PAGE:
If you're anything like me, you have just finished listening to the podcast S-Town and you're irrevocably in the midst of a podcast hangover. A podcast hangover mirrors a book hangover, but is almost worse, since there are a million fantastic books available and uncovering a podcast like this is like catching lightning in a bottle. It's a feat nearly impossible to replicate (I'm looking at you, Serial Season 2).
Anyway, I had something else planned for this week's Four Book Friday, but as soon as I finished S-Town I knew what my next post had to be.
So here I present to you, four books to help you cure your S-Town hangover. There aren't any podcast spoilers here, but I do recommend that you at least get through Chapter II of S-town, just in case. Warning: I'm not promising that these books won't give you a hangover on their own, but at least they'll entertain you in the meantime.
A Little Life | Hanya Yanagihara
This is the book that most represents S- Town to me. They're wildly different in setting (S-town is in rural Alabama and A Little Life is set in New York), but the central characters gave me a similar feeling. The main character of S-town is passionate and dark, much like A Little Life's beloved protagonist, Jude. So many people are touched by them and the men have no idea how far they reach. They are both tortured and complicated and we get to know them through the eyes of those around them. (Full review on A Little Life here).
The Humans | Matt Haig
A part of the reason that I liked S-town so much was because it was so layered. On the surface, it looks like a buried murder mixed with political corruption. (It is a little sad that that in and of itself has lost its shock value in today's America). But as you listen through the episodes, you realize there's so much more to the story. There's commentary on the south, America, small towns, millennial, clocks, climate change, sexuality, family... there's even a treasure hunt. Similarly, The Humans appears to be a science fiction story about an extra-terrestrial that lands on Earth to inhabit the body of a mathematics professor, to prevent him from solving a math problem that will ultimately destroy the world. Initially, the alien is unimpressed with us humans (but he does like our peanut butter), but by the end you come to see that this book has so much soul. Both S-town and The Humans use an unlikely central character to tell a far greater tale. The alien's letter to his son also reminds me very much of a letter that shows up late in the podcast.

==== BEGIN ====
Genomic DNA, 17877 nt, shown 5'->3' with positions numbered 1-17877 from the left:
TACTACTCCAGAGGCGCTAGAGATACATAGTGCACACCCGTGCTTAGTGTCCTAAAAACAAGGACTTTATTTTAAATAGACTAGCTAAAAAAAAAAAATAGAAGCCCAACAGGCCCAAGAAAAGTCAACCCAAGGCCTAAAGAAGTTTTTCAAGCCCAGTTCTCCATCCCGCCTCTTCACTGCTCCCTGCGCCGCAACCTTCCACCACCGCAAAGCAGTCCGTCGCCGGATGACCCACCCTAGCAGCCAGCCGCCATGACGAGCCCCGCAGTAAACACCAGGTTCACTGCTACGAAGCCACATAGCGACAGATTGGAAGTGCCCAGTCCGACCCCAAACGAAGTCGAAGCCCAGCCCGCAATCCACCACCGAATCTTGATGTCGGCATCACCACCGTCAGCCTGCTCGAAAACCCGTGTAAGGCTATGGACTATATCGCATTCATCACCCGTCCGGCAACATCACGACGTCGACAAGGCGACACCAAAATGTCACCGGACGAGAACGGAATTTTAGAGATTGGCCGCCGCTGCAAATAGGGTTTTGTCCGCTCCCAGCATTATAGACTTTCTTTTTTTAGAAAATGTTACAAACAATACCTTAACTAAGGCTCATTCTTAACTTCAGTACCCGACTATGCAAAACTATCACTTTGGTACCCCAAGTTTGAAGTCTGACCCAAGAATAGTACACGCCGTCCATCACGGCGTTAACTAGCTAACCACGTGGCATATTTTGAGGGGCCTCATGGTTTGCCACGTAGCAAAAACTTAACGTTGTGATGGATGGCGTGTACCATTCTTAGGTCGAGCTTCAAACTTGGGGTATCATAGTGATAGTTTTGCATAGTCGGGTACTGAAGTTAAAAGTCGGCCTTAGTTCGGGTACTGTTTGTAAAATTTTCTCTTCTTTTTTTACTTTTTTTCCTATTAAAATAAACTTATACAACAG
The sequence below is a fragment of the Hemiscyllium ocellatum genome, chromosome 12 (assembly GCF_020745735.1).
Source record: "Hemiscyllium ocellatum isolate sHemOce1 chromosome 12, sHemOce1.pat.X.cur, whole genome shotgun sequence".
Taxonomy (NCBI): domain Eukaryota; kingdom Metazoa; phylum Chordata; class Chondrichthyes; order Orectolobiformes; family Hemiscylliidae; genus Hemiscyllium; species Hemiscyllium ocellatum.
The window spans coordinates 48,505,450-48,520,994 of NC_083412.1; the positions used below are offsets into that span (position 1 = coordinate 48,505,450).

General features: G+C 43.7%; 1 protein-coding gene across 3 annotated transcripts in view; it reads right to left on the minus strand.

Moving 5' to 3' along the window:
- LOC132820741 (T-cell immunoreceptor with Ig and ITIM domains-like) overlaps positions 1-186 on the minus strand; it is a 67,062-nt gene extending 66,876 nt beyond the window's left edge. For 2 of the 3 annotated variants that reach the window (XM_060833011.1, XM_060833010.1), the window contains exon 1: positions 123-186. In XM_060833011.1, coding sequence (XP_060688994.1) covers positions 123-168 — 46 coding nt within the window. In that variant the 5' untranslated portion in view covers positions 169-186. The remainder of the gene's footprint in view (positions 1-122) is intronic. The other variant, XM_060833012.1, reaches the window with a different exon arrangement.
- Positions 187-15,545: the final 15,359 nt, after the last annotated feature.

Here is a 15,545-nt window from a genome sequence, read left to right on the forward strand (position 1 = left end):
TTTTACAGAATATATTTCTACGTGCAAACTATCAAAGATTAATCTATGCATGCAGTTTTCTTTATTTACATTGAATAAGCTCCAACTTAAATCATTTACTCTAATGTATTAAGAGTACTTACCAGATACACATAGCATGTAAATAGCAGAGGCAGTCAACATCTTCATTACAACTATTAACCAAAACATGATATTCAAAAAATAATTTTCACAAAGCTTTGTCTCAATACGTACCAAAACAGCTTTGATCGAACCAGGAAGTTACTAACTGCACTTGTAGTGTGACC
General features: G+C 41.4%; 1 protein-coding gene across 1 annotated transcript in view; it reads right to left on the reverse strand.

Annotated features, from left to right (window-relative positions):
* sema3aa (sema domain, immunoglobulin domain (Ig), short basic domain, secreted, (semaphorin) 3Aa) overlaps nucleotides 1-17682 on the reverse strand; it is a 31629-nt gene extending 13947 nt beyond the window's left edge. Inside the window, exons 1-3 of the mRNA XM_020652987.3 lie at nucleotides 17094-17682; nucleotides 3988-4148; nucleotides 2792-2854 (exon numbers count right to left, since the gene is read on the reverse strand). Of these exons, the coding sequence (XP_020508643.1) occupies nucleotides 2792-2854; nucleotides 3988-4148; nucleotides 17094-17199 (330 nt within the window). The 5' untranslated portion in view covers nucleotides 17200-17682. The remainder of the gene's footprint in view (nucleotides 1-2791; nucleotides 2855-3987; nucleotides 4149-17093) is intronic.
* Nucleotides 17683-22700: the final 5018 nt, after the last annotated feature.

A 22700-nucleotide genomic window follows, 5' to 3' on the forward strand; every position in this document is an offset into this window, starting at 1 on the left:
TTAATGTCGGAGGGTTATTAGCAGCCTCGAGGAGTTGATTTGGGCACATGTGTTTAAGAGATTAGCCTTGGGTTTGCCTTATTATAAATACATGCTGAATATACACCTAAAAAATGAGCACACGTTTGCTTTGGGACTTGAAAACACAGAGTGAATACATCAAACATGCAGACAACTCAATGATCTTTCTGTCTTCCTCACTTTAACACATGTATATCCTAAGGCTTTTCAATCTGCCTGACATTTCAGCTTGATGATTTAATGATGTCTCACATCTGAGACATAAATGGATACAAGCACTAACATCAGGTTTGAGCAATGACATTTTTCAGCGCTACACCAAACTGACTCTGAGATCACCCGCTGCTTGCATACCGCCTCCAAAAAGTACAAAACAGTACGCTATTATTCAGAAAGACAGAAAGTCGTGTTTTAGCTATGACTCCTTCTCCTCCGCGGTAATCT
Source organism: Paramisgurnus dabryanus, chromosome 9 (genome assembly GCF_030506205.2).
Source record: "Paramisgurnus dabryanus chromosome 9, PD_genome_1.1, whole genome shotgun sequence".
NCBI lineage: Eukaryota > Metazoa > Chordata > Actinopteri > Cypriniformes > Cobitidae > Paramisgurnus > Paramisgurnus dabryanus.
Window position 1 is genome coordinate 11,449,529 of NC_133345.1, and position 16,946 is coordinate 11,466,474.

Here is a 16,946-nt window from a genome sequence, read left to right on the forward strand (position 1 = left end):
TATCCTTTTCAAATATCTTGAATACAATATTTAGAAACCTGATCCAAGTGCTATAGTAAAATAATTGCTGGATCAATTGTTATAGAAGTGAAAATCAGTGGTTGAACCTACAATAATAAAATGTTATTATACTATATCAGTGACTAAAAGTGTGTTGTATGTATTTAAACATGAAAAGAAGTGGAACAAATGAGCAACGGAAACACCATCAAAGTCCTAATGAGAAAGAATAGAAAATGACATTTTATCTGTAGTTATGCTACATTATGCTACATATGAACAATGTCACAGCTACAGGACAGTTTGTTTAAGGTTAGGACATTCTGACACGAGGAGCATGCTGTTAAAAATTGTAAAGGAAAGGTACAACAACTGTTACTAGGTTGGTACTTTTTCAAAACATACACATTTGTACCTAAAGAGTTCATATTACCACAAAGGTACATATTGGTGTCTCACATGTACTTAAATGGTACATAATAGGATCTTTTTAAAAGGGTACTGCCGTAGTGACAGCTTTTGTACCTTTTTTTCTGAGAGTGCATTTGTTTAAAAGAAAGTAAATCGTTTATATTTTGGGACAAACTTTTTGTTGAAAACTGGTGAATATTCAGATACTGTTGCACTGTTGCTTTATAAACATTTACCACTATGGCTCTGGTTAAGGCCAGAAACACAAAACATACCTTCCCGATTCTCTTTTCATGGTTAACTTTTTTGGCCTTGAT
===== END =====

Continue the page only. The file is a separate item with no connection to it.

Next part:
Hillbilly Elegy | J.D. Vance
S-town is painted so vividly, it's almost a character itself. Throughout the podcast, John's rage toward his hometown simmers. He's a liberal with broad views of the world and finds himself frustrated with the apathy that surrounds him. Hillbilly Elegy comes with very high praise- having been called essential reading and the most important book you'll read about America this year. The author describes himself as a personal marker of proof of success by his family, but shares the story of the rest of his family who were not able to break the cycle of poverty and trauma. This a powerful commentary on the culture that was presented in S-town, but presents it in a different light.
American War | Omar El Akkad
If there's one thing that everyone knew about John it's this: the man was obsessed with climate change. Well, in American War we get to find out what happens when the fossil fuels inevitably run out. It's 2075 and the country is a war zone. Oil is outlawed, Louisiana is mostly underwater, and people are being killed. People are distrusting and hateful and divided. Half of the country wants to address climate change and abandon fossil fuels, but the other half choose to continue to do what was always done and use up the resources. The book is dystopian and extreme, but eerily mirrors some of John's obsessions.
Bonus- Here are the books that are mentioned in the podcast.
Close Range: Wyoming Stories (Featuring Brokeback Mountain) | Annie Prolux
A Rose For Emily | William Faulkner
The Necklace | Guy de Maupassant
The Lottery | Shirley Jackson
What do you think? Do you have any recommendations?
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